The point of the story is that in a world of less than complete compliance with the altruism that hedonism entails, it is not reasonable that everyone should, for instance, give away all of their monetary surplus above the median wage each month in order to equalize resources (and, presumably, happiness). For one thing, it is reasonable that everyone should be able to pile up some savings for rainy days, especially if one has an irregular income. Again, you need money for emergencies, since you can’t always count on your neighbors to help you (of course, a robust welfare state – keeping in mind that welfare states get less and less robust these days – can cover for some emergencies, like being suddenly prevented from working on account of illness). It is also reasonable that you have some money left for your own pleasures – the world would not be a very enjoyable place if we are to live like monks as long as there are people who are worse of than ourselves, and some pleasure and relaxation is probably needed to keep up the psychological motivation to be altruistic.

Thus, I would not say that hedonistic utilitarianism is extremely demanding (as, for instance, Liam Murphy claims in his book Moral Demands in Nonideal Theory). But it is, at least, moderately demanding. It does not demand that we give until all are equal or that the “ordinary worker” should renounce all pleasures and comforts in life; but it does demand that when your life is starting to get settled and comfortable then you should not expect any more material improvement for yourself. Indulging yourselves with, for instance, more cars, more trips abroad, designer clothing or furniture, fancy jewelry, swimming pools, dining in fine restaurants, cosmetic surgery et cetera would simply be immoral. (And if you renounce a lucrative career – as a surgeon, lawyer or engineer, for instance – just because you would have to give away a lot of your money, that would, of course, also be immoral.)

Two points should be added: 1. These demands for material redistribution does not entail that redistribution must take place in a haphazard and unorganized fashion. Preferably it would mostly be done through the tax system, which means that your prime obligation might be to vote for parties that are committed to effective redistributive policies (although this does not mean that you are completely off the hook when it comes to voluntary charity). 2. We should keep in mind that the more people live up to this standard of altruism the less we would all have to sacrifice. If most people in affluent countries were to live in accordance with it, then most of the world’s (material) problems would be solved long before we would have to live like monks.

The Meaning of Anti-Traditionalism

Yesterday was fettisdagen – translatable to Shrove Tuesday  – in Sweden. This day is traditionally the first day when it is allowed to eat a semla (plural: semlor), although nowadays there are, of course, no official ban on eating it before Shrove Tuesday (going further back, fettisdagen was the only day on which you could eat semlor). Even though semlor has been available in grocery stores several weeks before this day, some people still prefer to wait until Shrove Tuesday before they eat one.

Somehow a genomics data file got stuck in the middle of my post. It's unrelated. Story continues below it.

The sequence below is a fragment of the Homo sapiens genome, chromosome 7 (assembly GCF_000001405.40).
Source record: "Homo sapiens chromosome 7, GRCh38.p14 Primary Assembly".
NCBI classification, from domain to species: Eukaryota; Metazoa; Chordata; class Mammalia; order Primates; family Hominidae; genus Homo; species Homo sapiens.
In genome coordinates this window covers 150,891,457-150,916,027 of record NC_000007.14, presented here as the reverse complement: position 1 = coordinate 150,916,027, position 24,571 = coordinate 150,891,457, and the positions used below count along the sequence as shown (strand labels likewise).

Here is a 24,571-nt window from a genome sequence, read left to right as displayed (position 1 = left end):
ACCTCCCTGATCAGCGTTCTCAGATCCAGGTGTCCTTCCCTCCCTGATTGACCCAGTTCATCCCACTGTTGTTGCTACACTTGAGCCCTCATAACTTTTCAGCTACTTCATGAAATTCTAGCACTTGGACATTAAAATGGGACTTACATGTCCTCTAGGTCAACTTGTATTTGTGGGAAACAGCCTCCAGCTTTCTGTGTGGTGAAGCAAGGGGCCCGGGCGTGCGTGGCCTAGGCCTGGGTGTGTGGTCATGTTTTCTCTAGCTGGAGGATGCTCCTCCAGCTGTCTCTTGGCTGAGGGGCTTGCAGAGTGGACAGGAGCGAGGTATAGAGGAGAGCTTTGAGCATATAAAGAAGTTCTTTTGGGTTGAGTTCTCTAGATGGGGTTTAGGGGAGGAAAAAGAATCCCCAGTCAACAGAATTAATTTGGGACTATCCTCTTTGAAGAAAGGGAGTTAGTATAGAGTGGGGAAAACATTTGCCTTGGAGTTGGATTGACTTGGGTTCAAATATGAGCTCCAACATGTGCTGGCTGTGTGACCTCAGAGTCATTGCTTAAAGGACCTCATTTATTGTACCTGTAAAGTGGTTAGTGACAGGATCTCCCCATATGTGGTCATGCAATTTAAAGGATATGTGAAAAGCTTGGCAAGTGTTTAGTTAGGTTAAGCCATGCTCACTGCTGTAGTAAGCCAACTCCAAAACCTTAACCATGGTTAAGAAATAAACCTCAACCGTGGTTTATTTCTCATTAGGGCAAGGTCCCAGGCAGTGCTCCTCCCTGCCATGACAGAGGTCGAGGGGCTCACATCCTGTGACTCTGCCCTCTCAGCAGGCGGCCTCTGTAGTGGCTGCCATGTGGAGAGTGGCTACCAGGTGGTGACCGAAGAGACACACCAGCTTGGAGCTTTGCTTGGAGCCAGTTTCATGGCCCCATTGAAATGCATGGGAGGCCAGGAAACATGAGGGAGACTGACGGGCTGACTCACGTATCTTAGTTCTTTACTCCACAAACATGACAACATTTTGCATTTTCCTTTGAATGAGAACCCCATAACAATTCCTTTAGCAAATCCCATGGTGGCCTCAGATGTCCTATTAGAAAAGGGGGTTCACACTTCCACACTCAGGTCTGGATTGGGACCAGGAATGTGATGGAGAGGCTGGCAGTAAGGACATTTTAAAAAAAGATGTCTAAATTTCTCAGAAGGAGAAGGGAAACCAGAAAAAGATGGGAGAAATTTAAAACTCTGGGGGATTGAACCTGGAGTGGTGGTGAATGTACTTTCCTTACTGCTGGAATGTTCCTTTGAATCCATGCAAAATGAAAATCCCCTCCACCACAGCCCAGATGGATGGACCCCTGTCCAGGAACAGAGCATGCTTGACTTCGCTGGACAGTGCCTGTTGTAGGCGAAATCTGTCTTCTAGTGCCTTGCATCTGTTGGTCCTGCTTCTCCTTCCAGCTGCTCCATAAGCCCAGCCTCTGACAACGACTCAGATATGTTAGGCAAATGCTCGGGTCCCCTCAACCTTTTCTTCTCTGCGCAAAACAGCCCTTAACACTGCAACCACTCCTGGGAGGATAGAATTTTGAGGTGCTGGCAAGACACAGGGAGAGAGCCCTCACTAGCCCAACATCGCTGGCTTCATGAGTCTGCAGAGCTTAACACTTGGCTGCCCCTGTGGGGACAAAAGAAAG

This highlights a broader questions about traditions. Is it really rational to honor a tradition if there is no reason to do it other than the fact that it is a tradition? Why, in other words, wait until fettisdagen to eat a semla when there is no rational reason to wait? If you answer no to the first question you can probably be classified as an anti-traditionalist.

Personally, I am a anti-traditionalist in that sense. I see no reason to honor traditions that have no reason behind them. This does not mean that the reason must be very elaborated and foolproof. There might not be any “rational” reason why we should celebrate birthdays, but one might suggest – rightly or wrongly – that it is valuable to have some day where every person deserves some positive attention. It does not have to be the birthday, but since this tradition is established we might as well continue to honor it, rather than change it to some other day.

But there are other traditions where it is hard to find a good reason for keeping it going. Circumcision among atheist jews might be one example. If one does not believe that one must, literally, do it for God’s sake then some other reason for keeping the tradition going is needed. Now some might claim that it is for medical reasons, but I rarely hear Jews invoke that reason (and it would be a strange coincidence if peoples who have traditionally practiced circumcision uniformly praise the medical effects, while others uniformly do not). The most common reason seems to be because it is tradition among their people. The reason for continuing the tradition is, in other words, just the tradition itself.

Now imagine if I were to start a chess club. I would say to the potential members that to be a member of this club one must not only be interested in chess, but one must also chop off one’s left little finger. If people were to ask the reason for this, I would say because this is one of the two distinguishing marks of our association; we are the people who like chess and are missing one little finger, and that’s that. But I assume potential members would ask what the point is of chopping off the little finger. Chess in itself is, at least for potential members of this club, enjoyable or interesting, so it seems like a worthy cause to gather around. But chopping off little fingers only seems arbitrary and meaningless. The club would lose nothing of its substantial enjoyment value if the finger-chopping practice were discontinued.